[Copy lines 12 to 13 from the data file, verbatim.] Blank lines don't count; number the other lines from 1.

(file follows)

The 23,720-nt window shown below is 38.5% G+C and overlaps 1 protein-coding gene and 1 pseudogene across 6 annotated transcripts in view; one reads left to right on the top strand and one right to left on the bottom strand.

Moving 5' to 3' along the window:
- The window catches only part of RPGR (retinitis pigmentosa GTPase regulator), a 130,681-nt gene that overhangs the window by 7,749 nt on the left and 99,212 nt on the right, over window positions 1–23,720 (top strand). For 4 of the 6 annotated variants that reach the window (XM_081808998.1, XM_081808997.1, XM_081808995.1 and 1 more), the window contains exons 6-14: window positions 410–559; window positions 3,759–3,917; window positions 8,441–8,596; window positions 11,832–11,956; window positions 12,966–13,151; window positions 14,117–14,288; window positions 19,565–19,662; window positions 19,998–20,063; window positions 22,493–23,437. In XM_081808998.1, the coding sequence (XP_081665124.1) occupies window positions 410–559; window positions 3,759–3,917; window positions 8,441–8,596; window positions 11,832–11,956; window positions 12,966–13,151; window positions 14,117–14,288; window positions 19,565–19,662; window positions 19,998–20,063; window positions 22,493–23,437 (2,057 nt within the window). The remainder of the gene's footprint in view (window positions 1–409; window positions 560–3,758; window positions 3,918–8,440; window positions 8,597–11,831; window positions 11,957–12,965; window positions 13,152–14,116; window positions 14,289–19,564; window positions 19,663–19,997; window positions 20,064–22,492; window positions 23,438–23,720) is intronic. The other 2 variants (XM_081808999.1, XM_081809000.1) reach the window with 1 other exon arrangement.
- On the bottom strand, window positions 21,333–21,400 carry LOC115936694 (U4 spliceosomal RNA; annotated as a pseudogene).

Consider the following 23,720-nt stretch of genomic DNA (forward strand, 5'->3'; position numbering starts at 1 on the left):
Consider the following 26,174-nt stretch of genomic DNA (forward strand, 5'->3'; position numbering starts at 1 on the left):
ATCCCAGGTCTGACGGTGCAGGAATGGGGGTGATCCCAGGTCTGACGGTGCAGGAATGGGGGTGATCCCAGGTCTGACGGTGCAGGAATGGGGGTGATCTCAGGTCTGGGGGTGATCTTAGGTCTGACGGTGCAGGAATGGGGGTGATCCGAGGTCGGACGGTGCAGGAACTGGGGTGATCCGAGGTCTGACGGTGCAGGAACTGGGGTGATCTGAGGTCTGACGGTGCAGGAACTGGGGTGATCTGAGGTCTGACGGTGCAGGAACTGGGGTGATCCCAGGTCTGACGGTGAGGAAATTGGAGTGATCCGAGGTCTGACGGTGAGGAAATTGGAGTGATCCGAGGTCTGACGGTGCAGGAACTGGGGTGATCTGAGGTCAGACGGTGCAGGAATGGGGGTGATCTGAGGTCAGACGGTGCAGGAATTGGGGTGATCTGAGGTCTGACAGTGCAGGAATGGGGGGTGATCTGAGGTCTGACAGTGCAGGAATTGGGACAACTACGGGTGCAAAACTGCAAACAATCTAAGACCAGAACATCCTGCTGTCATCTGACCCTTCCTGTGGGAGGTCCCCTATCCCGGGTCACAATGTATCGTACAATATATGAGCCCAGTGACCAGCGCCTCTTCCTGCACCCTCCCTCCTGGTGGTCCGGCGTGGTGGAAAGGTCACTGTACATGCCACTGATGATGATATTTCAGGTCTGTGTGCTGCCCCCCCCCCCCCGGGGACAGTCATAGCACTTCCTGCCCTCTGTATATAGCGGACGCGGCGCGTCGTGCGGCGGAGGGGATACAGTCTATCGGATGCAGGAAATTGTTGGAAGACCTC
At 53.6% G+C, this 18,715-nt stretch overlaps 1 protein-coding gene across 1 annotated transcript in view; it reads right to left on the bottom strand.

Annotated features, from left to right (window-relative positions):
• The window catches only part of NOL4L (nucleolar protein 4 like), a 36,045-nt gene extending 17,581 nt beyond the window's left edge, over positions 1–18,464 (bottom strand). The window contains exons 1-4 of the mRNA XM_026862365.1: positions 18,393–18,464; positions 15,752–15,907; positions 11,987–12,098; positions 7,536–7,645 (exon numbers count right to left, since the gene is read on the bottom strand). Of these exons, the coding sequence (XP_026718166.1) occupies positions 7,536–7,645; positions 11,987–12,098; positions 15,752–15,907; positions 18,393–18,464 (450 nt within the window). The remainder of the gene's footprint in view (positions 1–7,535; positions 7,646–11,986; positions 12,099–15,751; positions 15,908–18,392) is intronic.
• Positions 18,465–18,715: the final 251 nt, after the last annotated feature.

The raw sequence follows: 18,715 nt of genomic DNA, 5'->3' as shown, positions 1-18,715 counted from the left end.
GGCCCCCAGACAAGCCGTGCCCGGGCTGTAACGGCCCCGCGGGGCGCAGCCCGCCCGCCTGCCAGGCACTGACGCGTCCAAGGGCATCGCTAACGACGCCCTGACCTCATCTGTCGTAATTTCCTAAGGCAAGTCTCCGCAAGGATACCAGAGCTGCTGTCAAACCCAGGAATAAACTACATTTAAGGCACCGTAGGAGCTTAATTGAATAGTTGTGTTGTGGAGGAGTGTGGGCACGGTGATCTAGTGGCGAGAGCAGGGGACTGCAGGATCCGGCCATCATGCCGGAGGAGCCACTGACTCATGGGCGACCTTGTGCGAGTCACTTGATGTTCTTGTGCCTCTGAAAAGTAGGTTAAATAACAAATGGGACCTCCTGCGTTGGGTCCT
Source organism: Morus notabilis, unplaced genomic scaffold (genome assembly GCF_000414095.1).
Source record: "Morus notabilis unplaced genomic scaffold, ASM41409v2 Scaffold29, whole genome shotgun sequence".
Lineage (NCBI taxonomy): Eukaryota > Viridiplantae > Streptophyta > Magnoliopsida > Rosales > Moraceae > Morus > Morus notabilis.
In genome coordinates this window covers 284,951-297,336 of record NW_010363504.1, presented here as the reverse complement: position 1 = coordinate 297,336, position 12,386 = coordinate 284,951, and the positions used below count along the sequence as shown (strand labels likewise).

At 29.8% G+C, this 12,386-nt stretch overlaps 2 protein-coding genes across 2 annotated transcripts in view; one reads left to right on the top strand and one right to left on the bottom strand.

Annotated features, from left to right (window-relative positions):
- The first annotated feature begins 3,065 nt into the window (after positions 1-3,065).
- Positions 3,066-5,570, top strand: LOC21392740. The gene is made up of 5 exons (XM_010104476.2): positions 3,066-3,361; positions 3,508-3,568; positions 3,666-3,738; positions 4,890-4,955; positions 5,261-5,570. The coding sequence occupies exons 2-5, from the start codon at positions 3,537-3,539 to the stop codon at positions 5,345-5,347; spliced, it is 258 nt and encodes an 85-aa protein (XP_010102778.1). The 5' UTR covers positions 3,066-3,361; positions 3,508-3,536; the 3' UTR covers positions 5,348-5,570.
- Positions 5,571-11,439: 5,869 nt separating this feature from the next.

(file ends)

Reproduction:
The raw sequence follows: 18,715 nt of genomic DNA, 5'->3' as shown, positions 1-18,715 counted from the left end.
GGCCCCCAGACAAGCCGTGCCCGGGCTGTAACGGCCCCGCGGGGCGCAGCCCGCCCGCCTGCCAGGCACTGACGCGTCCAAGGGCATCGCTAACGACGCCCTGACCTCATCTGTCGTAATTTCCTAAGGCAAGTCTCCGCAAGGATACCAGAGCTGCTGTCAAACCCAGGAATAAACTACATTTAAGGCACCGTAGGAGCTTAATTGAATAGTTGTGTTGTGGAGGAGTGTGGGCACGGTGATCTAGTGGCGAGAGCAGGGGACTGCAGGATCCGGCCATCATGCCGGAGGAGCCACTGACTCATGGGCGACCTTGTGCGAGTCACTTGATGTTCTTGTGCCTCTGAAAAGTAGGTTAAATAACAAATGGGACCTCCTGCGTTGGGTCCT